Boffins demo 'memcomputer', plot von Neumann's retirement

Memory and processing in the same transistor

Shuffling stuff between memory and the CPU is one of the biggest wasters of time and electricity inside, so boffins from the University of California, San Diego, have demonstrated a prototype “memcomputer” that has memory and compute in the same place.

The memcomputer concept has been around since the 1970s, as noted by Popular Mechanics.

As well as trying to use the same physical units both for storage and memory, the memcomputer concept proposes that the act of processing could be used as a kind of memory.

That's what Massimiliano Di Ventra and his collaborators (Fabio Lorenzo Traversa, Chiara Ramella, and Fabrizio Bonani) have published in Science, using a Fourier Transform as their test case.

What Di Ventra has done is to craft a transistor that acts like a gate for processing, but that also uses a secondary property like electrical resistance for storage. As explained to Pop Sci, varying the amount of charge moving through the transistor can be used to change the resistance property, which remains stored even when the memcomputer is powered off.

Memcomputer setup for a Fourier Transform

The UCSD boffins memcomputer setup for running a Fourier Transform

As well as getting rid of data-shuffling between processor and memory, there's another aspect to the architecture that would fit under the heading “huge if true”: it can represent multiple states simultaneously, speeding up solutions to the kinds of problems von Neumann architectures can only handle iteratively.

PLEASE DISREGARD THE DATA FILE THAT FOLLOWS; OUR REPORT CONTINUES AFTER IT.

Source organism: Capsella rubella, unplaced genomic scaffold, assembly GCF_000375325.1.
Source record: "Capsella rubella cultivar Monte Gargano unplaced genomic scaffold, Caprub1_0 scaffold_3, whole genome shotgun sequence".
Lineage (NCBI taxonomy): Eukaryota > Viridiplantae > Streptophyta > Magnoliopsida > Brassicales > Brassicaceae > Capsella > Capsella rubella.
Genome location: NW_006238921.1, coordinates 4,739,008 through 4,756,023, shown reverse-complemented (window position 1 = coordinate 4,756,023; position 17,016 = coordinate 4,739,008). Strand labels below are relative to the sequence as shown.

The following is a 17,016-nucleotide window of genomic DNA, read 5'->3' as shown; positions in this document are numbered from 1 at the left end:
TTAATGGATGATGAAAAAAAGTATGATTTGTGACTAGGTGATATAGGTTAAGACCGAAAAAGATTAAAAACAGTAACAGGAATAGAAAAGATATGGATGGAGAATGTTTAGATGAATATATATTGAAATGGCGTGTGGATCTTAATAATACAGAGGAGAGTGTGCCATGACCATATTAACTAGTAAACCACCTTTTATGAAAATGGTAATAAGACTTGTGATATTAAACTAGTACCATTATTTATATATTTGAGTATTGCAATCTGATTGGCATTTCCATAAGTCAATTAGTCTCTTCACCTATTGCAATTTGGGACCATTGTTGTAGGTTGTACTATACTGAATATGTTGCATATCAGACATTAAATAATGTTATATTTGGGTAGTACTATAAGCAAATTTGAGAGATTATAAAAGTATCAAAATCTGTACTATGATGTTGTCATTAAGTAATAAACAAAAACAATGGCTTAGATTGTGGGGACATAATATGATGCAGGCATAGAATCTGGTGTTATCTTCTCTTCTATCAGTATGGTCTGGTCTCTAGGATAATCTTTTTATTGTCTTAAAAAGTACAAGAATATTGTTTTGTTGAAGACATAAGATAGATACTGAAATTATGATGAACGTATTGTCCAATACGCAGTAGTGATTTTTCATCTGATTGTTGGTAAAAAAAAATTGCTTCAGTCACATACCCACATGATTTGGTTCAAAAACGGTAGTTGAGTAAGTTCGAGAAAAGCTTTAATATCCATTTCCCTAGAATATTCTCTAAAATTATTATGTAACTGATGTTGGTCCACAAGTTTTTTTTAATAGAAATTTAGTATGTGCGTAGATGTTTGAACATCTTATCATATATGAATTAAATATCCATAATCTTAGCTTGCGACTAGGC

Hence “how many numbers in this set add up to ten?” is a question that quickly takes up a lot of compute resources – all you need is to make the set large enough.

In a conference abstract, Di Ventra says the proposed “Universal Memcomputing Machine” is Turing-complete, but has a characteristic similar to (but easier to achieve) quantum computing: collective states.

“[T]he presence of collective states in UMMs … allows them to solve NP-complete problems in polynomial time using polynomial resources,” that note claims.

The Science abstract claims that “We show an experimental demonstration of an actual memcomputing architecture that solves the NP-complete version of the subset sum problem in only one step and is composed of a number of memprocessors that scales linearly with the size of the problem”.

In other words, the kind of problem that a standard von Neumann-architecture computer can only solve with a step-by-step iteration, the memcomputer can accelerate.

For a problem that might need 10 trillion iterations in today's architecture, the UCSD boffins reckon a memcomputer might only need 10 million iterations.

And best of all: they note that they've fabricated their demonstration machine using standard microelectronics, and room temperature operation.

However, the memcomputers are, like quantum computers, limited by noise “and will thus require error-correcting codes to scale to an arbitrary number of memprocessors”. ®

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